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May I Quote You on That?

By Stephen Spector

A guide to English grammar and usage for the twenty-first century, pairing grammar rules with interesting and humorous quotations from American popular culture.

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The Cambridge Handbook of Endangered Languages

Edited By Peter K. Austin and Julia Sallabank

This book "examines the reasons behind the dramatic loss of linguistic diversity, why it matters, and what can be done to document and support endangered languages."

Academic Paper

Title: How do you like your doughnuts?
Author: Nigel G. Duffield
Email: click here TO access email
Institution: University of Sheffield
Linguistic Field: Psycholinguistics; Syntax
Abstract: Ever since the derivational theory of complexity (DTC) apparently bit the dust in the late 1960s, experimental psycholinguistics have been afflicted by a dualism at least as troublesome as the mind/brain dichotomy, namely, the grammar/parser distinction. The idea that mentally represented grammar is something fully dissociated from the human language processor is less than compelling, yet it has implicitly informed much of the last half century's psycholinguistics practice on both sides of the formalist–functionalist divide.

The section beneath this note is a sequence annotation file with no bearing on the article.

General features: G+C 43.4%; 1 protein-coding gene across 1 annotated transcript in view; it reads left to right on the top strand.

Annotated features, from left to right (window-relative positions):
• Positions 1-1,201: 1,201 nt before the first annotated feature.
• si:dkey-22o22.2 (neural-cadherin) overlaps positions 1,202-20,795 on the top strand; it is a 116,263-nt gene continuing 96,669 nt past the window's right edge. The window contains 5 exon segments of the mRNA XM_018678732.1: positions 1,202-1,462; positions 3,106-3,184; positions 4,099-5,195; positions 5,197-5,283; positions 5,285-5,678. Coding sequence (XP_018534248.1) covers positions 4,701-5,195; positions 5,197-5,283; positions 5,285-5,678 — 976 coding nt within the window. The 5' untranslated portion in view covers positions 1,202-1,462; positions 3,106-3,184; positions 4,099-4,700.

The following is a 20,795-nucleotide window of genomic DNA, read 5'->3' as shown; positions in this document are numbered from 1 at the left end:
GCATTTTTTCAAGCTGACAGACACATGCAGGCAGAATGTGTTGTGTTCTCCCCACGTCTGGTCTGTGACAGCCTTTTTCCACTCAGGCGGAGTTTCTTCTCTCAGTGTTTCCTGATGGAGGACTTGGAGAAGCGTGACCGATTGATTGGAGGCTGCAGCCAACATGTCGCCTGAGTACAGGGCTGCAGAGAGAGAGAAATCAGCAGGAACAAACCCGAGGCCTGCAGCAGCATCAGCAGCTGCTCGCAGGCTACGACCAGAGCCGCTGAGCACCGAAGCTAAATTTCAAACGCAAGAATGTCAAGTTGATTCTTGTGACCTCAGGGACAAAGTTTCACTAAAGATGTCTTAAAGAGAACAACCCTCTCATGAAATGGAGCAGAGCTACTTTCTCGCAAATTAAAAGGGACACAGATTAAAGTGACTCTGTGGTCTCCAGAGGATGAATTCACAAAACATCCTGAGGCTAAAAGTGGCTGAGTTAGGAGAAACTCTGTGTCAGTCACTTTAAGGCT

This article appears IN Applied Psycholinguistics Vol. 27, Issue 1, which you can READ on Cambridge's site or on LINGUIST .

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